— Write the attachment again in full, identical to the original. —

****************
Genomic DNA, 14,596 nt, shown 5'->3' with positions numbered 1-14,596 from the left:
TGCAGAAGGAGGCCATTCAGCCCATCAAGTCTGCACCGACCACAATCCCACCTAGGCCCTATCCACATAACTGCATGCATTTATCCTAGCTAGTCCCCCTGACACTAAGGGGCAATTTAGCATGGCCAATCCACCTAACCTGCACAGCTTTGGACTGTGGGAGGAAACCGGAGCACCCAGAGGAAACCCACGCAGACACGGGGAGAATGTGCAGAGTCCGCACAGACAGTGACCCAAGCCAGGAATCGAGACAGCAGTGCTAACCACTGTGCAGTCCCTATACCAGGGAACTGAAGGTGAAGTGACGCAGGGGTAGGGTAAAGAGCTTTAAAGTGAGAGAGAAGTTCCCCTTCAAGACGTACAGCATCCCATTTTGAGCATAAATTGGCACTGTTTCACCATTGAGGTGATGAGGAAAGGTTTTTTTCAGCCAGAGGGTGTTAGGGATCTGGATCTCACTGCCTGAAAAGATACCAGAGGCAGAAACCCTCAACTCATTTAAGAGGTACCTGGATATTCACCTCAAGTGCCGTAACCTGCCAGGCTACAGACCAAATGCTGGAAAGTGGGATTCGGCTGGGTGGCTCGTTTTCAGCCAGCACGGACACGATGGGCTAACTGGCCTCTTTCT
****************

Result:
Genomic DNA, 14,596 nt, shown 5'->3' with positions numbered 1-14,596 from the left:
TGCAGAAGGAGGCCATTCAGCCCATCAAGTCTGCACCGACCACAATCCCACCTAGGCCCTATCCACATAACTGCATGCATTTATCCTAGCTAGTCCCCCTGACACTAAGGGGCAATTTAGCATGGCCAATCCACCTAACCTGCACAGCTTTGGACTGTGGGAGGAAACCGGAGCACCCAGAGGAAACCCACGCAGACACGGGGAGAATGTGCAGAGTCCGCACAGACAGTGACCCAAGCCAGGAATCGAGACAGCAGTGCTAACCACTGTGCAGTCCCTATACCAGGGAACTGAAGGTGAAGTGACGCAGGGGTAGGGTAAAGAGCTTTAAAGTGAGAGAGAAGTTCCCCTTCAAGACGTACAGCATCCCATTTTGAGCATAAATTGGCACTGTTTCACCATTGAGGTGATGAGGAAAGGTTTTTTTCAGCCAGAGGGTGTTAGGGATCTGGATCTCACTGCCTGAAAAGATACCAGAGGCAGAAACCCTCAACTCATTTAAGAGGTACCTGGATATTCACCTCAAGTGCCGTAACCTGCCAGGCTACAGACCAAATGCTGGAAAGTGGGATTCGGCTGGGTGGCTCGTTTTCAGCCAGCACGGACACGATGGGCTAACTGGCCTCTTTCT